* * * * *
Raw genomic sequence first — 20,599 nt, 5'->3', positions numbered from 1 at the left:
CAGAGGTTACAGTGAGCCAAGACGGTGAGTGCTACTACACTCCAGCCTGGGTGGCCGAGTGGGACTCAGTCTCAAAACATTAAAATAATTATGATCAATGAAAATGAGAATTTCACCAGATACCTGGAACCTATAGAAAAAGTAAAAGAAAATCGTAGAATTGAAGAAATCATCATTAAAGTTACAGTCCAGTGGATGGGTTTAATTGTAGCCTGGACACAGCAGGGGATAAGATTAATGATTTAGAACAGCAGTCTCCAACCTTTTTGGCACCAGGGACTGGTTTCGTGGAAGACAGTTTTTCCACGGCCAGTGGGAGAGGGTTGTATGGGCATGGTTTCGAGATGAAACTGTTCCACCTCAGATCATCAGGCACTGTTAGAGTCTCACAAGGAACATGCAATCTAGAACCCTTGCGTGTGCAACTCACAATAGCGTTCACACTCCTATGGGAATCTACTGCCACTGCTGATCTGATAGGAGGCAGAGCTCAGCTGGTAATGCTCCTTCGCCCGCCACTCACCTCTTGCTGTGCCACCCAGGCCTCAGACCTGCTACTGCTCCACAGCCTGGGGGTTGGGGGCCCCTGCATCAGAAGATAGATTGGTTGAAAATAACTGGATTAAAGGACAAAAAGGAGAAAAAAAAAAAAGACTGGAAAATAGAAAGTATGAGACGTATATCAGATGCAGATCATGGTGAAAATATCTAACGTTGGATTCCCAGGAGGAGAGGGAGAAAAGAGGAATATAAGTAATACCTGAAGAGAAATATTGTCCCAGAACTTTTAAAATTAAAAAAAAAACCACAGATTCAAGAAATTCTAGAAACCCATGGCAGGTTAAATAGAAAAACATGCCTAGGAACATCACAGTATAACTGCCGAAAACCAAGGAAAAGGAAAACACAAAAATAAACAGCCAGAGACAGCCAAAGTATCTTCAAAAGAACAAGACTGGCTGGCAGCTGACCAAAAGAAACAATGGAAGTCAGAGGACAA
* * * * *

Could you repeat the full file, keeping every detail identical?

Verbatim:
Raw genomic sequence first — 20,599 nt, 5'->3', positions numbered from 1 at the left:
CAGAGGTTACAGTGAGCCAAGACGGTGAGTGCTACTACACTCCAGCCTGGGTGGCCGAGTGGGACTCAGTCTCAAAACATTAAAATAATTATGATCAATGAAAATGAGAATTTCACCAGATACCTGGAACCTATAGAAAAAGTAAAAGAAAATCGTAGAATTGAAGAAATCATCATTAAAGTTACAGTCCAGTGGATGGGTTTAATTGTAGCCTGGACACAGCAGGGGATAAGATTAATGATTTAGAACAGCAGTCTCCAACCTTTTTGGCACCAGGGACTGGTTTCGTGGAAGACAGTTTTTCCACGGCCAGTGGGAGAGGGTTGTATGGGCATGGTTTCGAGATGAAACTGTTCCACCTCAGATCATCAGGCACTGTTAGAGTCTCACAAGGAACATGCAATCTAGAACCCTTGCGTGTGCAACTCACAATAGCGTTCACACTCCTATGGGAATCTACTGCCACTGCTGATCTGATAGGAGGCAGAGCTCAGCTGGTAATGCTCCTTCGCCCGCCACTCACCTCTTGCTGTGCCACCCAGGCCTCAGACCTGCTACTGCTCCACAGCCTGGGGGTTGGGGGCCCCTGCATCAGAAGATAGATTGGTTGAAAATAACTGGATTAAAGGACAAAAAGGAGAAAAAAAAAAAAGACTGGAAAATAGAAAGTATGAGACGTATATCAGATGCAGATCATGGTGAAAATATCTAACGTTGGATTCCCAGGAGGAGAGGGAGAAAAGAGGAATATAAGTAATACCTGAAGAGAAATATTGTCCCAGAACTTTTAAAATTAAAAAAAAAACCACAGATTCAAGAAATTCTAGAAACCCATGGCAGGTTAAATAGAAAAACATGCCTAGGAACATCACAGTATAACTGCCGAAAACCAAGGAAAAGGAAAACACAAAAATAAACAGCCAGAGACAGCCAAAGTATCTTCAAAAGAACAAGACTGGCTGGCAGCTGACCAAAAGAAACAATGGAAGTCAGAGGACAA